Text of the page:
Boris Johnson is guilty of misleading the House of Commons and, even more seriously, of putting “the lockdown laws on the statute book in the first place, framing them in such a way as to criminalise everyday interactions”. That’s the damning verdict of the Spectator, a publication the Prime Minister himself once edited, in its leading article today.
The Prime Minister remains guilty – most explicitly of misleading the House of Commons when he denied that any parties took place. He has shown a serious failure, too, in not learning from his mistakes. It is no use him or anyone else in Government complaining about the triviality of the charges. His Government put the lockdown laws on the statute book in the first place, framing them in such a way as to criminalise everyday interactions.
Now the Prime Minister’s allies plead for clemency. It is in human nature, they say, to gather to bid farewell to a departing friend or colleague, to offer friendship and succour. Quite so. Johnson’s allies further argue that, as he raised his glass in a toast, he did so in a work capacity – as evidenced by the presence of his red box. This Jesuitical defence would be more plausible if the Government’s laws had not seen ordinary people dragged to court and found guilty of far milder offences. Let us consider his defence for the leaving party: “I briefly attended such gatherings to thank them for their service – which I believe is one of the essential duties of leadership. Particularly important when people need to feel that their contributions had been appreciated and to keep morale as high as possible.It is a damning – and accurate – charge against the Prime Minister that he is no man of principle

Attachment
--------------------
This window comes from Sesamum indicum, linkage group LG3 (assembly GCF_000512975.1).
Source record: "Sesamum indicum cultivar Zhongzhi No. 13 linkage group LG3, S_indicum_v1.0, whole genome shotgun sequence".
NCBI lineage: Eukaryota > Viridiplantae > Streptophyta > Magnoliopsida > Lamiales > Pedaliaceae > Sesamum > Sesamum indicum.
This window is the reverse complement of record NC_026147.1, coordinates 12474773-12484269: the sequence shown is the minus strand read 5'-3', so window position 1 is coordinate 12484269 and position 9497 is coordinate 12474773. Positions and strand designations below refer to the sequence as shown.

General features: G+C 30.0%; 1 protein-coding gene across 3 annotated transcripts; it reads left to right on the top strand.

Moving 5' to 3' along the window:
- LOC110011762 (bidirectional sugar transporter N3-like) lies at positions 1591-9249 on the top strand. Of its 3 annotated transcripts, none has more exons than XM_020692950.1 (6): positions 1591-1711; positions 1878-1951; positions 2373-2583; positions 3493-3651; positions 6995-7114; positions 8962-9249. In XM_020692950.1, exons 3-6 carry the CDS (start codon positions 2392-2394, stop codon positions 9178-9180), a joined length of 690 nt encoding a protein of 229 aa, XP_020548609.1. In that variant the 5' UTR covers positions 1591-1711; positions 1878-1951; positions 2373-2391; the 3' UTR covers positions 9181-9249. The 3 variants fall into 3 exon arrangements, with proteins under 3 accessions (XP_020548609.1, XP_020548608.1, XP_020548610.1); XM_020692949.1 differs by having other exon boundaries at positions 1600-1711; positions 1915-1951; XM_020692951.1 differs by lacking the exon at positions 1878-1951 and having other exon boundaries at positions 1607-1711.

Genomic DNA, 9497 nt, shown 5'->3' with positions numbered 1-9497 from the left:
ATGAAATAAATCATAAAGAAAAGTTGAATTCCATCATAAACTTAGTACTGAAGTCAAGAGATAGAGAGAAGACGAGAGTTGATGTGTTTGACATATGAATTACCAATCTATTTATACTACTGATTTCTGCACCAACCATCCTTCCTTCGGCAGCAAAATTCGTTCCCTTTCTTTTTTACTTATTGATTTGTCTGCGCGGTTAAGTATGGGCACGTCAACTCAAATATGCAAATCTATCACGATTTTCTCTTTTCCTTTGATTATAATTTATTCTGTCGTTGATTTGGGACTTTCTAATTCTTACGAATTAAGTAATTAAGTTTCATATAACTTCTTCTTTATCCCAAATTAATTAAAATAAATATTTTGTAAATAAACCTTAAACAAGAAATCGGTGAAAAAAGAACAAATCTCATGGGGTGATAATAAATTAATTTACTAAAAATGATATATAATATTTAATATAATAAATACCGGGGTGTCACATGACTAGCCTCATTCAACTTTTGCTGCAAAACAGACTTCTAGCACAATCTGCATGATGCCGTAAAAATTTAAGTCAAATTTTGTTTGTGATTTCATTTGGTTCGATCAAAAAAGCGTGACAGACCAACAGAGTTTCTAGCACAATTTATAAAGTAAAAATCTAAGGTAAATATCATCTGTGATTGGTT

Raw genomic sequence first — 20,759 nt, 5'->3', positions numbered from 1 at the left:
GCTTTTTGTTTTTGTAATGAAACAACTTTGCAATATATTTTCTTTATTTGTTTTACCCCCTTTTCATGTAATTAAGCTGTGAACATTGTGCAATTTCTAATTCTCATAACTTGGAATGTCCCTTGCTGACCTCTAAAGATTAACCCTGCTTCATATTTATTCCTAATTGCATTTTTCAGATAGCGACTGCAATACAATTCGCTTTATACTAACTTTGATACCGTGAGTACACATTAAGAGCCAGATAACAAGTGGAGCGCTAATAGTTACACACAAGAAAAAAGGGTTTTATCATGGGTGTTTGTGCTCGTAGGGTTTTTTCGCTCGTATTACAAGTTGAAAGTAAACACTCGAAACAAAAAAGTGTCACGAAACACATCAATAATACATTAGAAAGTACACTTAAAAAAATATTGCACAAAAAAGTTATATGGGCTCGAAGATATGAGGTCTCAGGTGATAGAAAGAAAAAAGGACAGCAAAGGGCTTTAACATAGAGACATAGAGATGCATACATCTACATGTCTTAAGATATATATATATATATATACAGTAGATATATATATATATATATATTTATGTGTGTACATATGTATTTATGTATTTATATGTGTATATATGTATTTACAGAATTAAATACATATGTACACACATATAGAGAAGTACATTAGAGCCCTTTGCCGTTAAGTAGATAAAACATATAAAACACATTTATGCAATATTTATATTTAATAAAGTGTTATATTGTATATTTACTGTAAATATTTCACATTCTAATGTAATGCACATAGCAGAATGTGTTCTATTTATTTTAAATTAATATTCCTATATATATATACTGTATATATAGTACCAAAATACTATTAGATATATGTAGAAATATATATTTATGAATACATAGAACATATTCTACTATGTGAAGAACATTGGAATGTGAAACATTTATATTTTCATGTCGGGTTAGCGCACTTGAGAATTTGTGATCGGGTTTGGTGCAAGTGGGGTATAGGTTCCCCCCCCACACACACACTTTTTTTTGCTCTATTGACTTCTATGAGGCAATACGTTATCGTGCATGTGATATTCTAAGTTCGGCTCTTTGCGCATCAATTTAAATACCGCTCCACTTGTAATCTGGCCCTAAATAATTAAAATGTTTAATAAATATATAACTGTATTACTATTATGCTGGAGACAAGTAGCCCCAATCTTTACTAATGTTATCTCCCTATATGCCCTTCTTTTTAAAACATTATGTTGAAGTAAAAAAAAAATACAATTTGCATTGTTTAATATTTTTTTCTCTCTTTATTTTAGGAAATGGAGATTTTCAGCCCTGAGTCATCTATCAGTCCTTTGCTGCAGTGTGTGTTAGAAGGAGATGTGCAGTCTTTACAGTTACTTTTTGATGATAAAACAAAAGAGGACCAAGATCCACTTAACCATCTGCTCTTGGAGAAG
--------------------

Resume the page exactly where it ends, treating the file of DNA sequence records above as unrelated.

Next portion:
Does he realise, even now, that he made it illegal for anyone to do this during lockdown? Where, in his lockdown rules, was the exemption for the ‘essential duties of leadership?’ Where was the clause allowing those outside the ruling elite to have a regular ‘wine-time Friday?’ Does he realise that he personally used the powers of his office to send the police after anyone else who would have attended a gathering to salute a departing colleague? Or, for that matter, to console a friend, visit a dying relative or even attend a funeral in numbers greater than stipulated by the staff of No. 10.